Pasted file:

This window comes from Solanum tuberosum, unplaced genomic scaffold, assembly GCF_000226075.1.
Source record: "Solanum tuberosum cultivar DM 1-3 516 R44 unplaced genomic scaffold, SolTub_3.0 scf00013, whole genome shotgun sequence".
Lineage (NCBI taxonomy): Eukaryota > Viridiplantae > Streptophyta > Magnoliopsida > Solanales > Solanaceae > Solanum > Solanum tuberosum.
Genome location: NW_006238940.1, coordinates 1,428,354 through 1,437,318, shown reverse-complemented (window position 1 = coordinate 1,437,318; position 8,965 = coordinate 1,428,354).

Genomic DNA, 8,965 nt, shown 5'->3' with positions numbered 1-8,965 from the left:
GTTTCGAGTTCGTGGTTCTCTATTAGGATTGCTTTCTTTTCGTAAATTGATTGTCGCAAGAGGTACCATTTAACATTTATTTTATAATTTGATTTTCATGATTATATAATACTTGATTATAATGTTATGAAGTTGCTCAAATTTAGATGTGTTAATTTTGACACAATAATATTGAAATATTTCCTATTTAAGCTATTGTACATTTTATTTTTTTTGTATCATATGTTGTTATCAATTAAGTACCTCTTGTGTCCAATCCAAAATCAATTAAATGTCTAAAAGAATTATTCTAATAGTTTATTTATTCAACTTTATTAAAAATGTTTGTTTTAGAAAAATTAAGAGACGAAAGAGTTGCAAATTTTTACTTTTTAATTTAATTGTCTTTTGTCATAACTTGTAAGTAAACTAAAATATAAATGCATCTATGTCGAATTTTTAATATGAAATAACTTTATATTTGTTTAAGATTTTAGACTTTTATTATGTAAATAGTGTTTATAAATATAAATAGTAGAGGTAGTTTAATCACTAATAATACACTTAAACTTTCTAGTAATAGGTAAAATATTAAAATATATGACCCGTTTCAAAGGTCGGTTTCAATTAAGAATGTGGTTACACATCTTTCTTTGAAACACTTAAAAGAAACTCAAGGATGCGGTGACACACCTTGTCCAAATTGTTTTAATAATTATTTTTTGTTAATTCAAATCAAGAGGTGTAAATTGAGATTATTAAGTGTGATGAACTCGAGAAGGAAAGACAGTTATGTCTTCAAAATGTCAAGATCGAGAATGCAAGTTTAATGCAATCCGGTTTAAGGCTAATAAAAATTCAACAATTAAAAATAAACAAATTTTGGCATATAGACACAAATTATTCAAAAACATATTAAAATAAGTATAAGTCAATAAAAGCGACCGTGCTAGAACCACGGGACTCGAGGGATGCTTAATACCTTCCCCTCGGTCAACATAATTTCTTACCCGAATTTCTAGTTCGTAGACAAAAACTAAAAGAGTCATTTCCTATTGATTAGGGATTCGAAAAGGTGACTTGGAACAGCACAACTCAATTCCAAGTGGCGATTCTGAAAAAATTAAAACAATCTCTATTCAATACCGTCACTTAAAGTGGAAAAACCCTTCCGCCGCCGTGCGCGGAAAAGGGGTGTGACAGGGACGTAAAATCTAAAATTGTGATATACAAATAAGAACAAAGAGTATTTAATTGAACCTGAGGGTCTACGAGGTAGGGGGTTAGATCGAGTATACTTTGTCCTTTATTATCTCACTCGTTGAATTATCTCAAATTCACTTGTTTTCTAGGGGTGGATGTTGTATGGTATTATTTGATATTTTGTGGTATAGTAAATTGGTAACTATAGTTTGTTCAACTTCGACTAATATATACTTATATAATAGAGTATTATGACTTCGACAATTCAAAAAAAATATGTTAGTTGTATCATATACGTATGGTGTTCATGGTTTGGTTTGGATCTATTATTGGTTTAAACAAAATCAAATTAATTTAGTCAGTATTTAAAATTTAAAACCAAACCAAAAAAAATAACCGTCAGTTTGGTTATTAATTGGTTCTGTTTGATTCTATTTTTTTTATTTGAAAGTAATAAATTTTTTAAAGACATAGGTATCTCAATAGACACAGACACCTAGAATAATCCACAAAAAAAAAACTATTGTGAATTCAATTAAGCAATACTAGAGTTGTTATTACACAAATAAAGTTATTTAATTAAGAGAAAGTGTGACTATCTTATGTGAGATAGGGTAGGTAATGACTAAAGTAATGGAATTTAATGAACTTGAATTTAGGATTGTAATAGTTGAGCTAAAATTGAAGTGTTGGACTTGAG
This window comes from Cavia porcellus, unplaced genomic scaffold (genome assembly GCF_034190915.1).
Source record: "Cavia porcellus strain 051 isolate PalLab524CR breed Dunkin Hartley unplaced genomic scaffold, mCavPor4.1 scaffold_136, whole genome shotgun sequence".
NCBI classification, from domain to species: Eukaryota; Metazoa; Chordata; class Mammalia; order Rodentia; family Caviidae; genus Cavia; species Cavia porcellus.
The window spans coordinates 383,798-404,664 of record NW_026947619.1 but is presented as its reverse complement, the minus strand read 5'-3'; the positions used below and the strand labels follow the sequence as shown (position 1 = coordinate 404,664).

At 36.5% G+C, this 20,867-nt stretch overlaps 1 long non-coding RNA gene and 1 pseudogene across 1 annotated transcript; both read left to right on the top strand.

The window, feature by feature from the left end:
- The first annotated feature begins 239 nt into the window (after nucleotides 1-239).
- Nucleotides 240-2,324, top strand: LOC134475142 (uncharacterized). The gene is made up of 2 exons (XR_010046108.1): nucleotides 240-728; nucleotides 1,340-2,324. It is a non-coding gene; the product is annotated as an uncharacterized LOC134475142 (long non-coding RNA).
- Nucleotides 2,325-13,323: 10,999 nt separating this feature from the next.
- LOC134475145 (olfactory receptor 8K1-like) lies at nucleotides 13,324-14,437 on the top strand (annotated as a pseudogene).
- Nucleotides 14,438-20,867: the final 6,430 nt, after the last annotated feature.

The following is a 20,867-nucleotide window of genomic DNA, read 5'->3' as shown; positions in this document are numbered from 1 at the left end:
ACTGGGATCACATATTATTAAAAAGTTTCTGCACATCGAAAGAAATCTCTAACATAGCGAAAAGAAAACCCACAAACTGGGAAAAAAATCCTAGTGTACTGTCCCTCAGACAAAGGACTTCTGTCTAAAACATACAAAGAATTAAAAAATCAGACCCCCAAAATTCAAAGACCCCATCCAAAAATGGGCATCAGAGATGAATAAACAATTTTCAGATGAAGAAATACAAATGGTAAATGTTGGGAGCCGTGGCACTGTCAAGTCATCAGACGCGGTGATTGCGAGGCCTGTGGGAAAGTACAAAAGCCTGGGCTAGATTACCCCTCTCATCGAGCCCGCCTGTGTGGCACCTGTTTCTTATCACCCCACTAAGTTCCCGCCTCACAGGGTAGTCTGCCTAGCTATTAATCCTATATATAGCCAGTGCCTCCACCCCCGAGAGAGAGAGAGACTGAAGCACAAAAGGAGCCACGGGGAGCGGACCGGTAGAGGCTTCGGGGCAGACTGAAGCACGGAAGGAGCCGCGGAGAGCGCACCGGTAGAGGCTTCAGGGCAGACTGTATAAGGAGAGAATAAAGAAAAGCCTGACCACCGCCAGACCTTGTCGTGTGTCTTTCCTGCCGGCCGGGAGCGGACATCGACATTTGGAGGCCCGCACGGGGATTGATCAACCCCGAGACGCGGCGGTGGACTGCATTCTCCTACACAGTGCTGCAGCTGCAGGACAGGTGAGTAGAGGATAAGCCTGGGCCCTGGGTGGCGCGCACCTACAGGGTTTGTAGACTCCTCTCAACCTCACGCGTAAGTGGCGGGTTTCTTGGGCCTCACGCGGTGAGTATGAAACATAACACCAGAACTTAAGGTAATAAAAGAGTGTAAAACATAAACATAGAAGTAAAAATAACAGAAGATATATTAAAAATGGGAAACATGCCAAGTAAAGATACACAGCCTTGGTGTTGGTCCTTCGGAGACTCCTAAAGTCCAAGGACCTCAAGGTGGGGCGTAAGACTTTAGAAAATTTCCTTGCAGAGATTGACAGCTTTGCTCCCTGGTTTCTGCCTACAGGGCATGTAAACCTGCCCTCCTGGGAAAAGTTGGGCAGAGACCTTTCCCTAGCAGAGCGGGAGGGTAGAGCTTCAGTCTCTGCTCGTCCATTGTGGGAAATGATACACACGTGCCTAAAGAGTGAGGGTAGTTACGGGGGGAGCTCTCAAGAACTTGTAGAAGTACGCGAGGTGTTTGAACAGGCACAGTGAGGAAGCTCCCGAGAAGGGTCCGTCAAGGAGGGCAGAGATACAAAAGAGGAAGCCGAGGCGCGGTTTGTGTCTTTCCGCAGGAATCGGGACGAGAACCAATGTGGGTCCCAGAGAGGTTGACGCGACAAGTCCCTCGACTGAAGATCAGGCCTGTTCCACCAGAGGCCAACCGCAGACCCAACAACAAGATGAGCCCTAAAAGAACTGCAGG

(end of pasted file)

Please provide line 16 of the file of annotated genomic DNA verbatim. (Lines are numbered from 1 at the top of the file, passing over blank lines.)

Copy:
- LOC134475145 (olfactory receptor 8K1-like) lies at nucleotides 13,324-14,437 on the top strand (annotated as a pseudogene).